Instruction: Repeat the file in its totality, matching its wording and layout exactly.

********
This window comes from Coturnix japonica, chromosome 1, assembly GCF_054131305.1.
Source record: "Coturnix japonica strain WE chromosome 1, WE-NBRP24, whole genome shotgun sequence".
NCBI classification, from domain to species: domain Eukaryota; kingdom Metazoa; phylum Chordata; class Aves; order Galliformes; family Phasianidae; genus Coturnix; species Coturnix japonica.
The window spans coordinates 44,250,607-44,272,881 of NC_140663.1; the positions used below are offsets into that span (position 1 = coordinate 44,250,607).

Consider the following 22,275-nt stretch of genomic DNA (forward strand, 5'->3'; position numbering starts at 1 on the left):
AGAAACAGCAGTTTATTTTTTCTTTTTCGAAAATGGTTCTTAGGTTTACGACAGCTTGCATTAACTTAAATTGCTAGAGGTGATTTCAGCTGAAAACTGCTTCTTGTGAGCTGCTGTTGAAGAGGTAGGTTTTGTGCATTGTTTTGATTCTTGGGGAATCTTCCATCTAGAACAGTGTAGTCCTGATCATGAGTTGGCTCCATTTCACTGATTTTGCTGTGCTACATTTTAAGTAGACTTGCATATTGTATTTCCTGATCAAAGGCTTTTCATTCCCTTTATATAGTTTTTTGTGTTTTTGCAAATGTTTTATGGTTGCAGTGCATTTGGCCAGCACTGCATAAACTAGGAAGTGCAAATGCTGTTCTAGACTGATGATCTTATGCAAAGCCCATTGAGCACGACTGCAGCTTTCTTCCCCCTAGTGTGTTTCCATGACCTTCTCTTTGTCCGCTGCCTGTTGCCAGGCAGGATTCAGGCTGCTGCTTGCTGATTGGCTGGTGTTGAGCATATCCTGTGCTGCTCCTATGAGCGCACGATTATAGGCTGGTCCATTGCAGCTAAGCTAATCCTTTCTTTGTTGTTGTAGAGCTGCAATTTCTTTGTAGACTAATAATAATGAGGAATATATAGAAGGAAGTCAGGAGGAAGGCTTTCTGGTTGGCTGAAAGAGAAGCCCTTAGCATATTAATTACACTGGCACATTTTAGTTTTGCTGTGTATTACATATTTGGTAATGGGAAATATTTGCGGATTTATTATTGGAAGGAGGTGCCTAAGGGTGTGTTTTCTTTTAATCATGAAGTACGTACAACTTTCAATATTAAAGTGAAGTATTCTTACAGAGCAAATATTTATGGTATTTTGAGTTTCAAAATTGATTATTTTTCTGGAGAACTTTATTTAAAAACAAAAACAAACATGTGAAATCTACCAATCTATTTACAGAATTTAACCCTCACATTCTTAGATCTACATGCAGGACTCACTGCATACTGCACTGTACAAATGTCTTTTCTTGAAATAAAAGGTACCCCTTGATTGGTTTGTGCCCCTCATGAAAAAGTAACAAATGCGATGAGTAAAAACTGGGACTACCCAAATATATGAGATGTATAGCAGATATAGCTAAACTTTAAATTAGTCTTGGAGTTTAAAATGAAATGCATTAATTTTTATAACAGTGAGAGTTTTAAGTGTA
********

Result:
This window comes from Coturnix japonica, chromosome 1, assembly GCF_054131305.1.
Source record: "Coturnix japonica strain WE chromosome 1, WE-NBRP24, whole genome shotgun sequence".
NCBI classification, from domain to species: domain Eukaryota; kingdom Metazoa; phylum Chordata; class Aves; order Galliformes; family Phasianidae; genus Coturnix; species Coturnix japonica.
The window spans coordinates 44,250,607-44,272,881 of NC_140663.1; the positions used below are offsets into that span (position 1 = coordinate 44,250,607).

Consider the following 22,275-nt stretch of genomic DNA (forward strand, 5'->3'; position numbering starts at 1 on the left):
AGAAACAGCAGTTTATTTTTTCTTTTTCGAAAATGGTTCTTAGGTTTACGACAGCTTGCATTAACTTAAATTGCTAGAGGTGATTTCAGCTGAAAACTGCTTCTTGTGAGCTGCTGTTGAAGAGGTAGGTTTTGTGCATTGTTTTGATTCTTGGGGAATCTTCCATCTAGAACAGTGTAGTCCTGATCATGAGTTGGCTCCATTTCACTGATTTTGCTGTGCTACATTTTAAGTAGACTTGCATATTGTATTTCCTGATCAAAGGCTTTTCATTCCCTTTATATAGTTTTTTGTGTTTTTGCAAATGTTTTATGGTTGCAGTGCATTTGGCCAGCACTGCATAAACTAGGAAGTGCAAATGCTGTTCTAGACTGATGATCTTATGCAAAGCCCATTGAGCACGACTGCAGCTTTCTTCCCCCTAGTGTGTTTCCATGACCTTCTCTTTGTCCGCTGCCTGTTGCCAGGCAGGATTCAGGCTGCTGCTTGCTGATTGGCTGGTGTTGAGCATATCCTGTGCTGCTCCTATGAGCGCACGATTATAGGCTGGTCCATTGCAGCTAAGCTAATCCTTTCTTTGTTGTTGTAGAGCTGCAATTTCTTTGTAGACTAATAATAATGAGGAATATATAGAAGGAAGTCAGGAGGAAGGCTTTCTGGTTGGCTGAAAGAGAAGCCCTTAGCATATTAATTACACTGGCACATTTTAGTTTTGCTGTGTATTACATATTTGGTAATGGGAAATATTTGCGGATTTATTATTGGAAGGAGGTGCCTAAGGGTGTGTTTTCTTTTAATCATGAAGTACGTACAACTTTCAATATTAAAGTGAAGTATTCTTACAGAGCAAATATTTATGGTATTTTGAGTTTCAAAATTGATTATTTTTCTGGAGAACTTTATTTAAAAACAAAAACAAACATGTGAAATCTACCAATCTATTTACAGAATTTAACCCTCACATTCTTAGATCTACATGCAGGACTCACTGCATACTGCACTGTACAAATGTCTTTTCTTGAAATAAAAGGTACCCCTTGATTGGTTTGTGCCCCTCATGAAAAAGTAACAAATGCGATGAGTAAAAACTGGGACTACCCAAATATATGAGATGTATAGCAGATATAGCTAAACTTTAAATTAGTCTTGGAGTTTAAAATGAAATGCATTAATTTTTATAACAGTGAGAGTTTTAAGTGTA